I don’t understand what’s so bad about sending things to the landfill. Why are landfills bad?
-Tina K., FL
Landfills get a bad rap — but with modern landfills, it’s not so much the landfill itself that’s bad, as it is the amount of stuff in landfills that’s bad.
As recently as the 1980s, trash was sent to “open dumps” that leaked dangerous liquids into nearby groundwater, attracted pests, were fire hazards, and just plain smelled bad. Local communities often faced health and environmental problems as landfills polluted water supplies and affected local habitats.
Today’s landfills must follow strict government regulations that address the issues of yesterday’s landfills. And while regulations make landfills safer for the environment and nearby communities, modern engineering has also helped landfills become more environmentally-beneficial parts of the national waste management system: Some landfills can even capture byproducts of the waste’s decomposition and convert them into a valuable alternative energy source.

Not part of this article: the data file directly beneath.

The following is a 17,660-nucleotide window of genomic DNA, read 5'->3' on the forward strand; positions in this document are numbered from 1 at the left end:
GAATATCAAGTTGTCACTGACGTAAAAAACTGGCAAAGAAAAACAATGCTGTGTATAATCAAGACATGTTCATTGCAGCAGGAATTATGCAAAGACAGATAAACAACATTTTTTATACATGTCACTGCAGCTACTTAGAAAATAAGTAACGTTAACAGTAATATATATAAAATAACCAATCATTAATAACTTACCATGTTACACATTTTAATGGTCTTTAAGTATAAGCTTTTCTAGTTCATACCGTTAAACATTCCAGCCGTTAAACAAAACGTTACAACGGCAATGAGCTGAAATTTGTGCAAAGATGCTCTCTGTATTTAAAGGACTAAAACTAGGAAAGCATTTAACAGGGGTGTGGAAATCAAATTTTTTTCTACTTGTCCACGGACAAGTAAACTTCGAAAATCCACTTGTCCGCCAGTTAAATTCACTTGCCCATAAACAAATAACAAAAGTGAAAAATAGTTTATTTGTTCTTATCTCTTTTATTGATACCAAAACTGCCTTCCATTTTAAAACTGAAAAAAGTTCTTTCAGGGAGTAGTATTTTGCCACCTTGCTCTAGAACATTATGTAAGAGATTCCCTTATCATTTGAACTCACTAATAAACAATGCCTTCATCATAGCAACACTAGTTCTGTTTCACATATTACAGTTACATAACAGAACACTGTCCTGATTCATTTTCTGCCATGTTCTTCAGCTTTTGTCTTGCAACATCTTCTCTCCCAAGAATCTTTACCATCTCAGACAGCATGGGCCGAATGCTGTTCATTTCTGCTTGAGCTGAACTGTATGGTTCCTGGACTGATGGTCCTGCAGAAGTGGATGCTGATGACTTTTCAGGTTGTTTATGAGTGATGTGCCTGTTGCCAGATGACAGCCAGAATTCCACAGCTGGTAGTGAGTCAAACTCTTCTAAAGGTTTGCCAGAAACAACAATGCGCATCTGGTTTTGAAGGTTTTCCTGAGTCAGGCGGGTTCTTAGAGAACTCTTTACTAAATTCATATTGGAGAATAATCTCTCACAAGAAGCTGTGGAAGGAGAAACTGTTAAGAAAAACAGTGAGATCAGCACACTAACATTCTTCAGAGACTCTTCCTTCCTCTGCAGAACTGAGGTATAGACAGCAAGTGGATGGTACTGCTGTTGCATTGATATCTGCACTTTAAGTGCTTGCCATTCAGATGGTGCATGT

While landfills themselves have improved, all the stuff in landfills still represent a loss to the environment and the economy. For example, as much as 50% of all landfill space is taken up by paper, much of which could have been recycled. Had all that paper been recycled, more energy and resources (like trees and water) could have been saved — we could have used that paper, rather than trees, to make new paper. Plus, as all that stuff in landfills decomposes, it creates methane, a very powerful greenhouse gas that contributes to climate change. In fact, landfills are the third-largest source of methane emissions in the U.S.
To reduce what you send to a landfill:
- Only buy what you need.
- Look for recyclable products when shopping.
- Try to reuse and donate before tossing something away.
- Recycle and compost everything you can.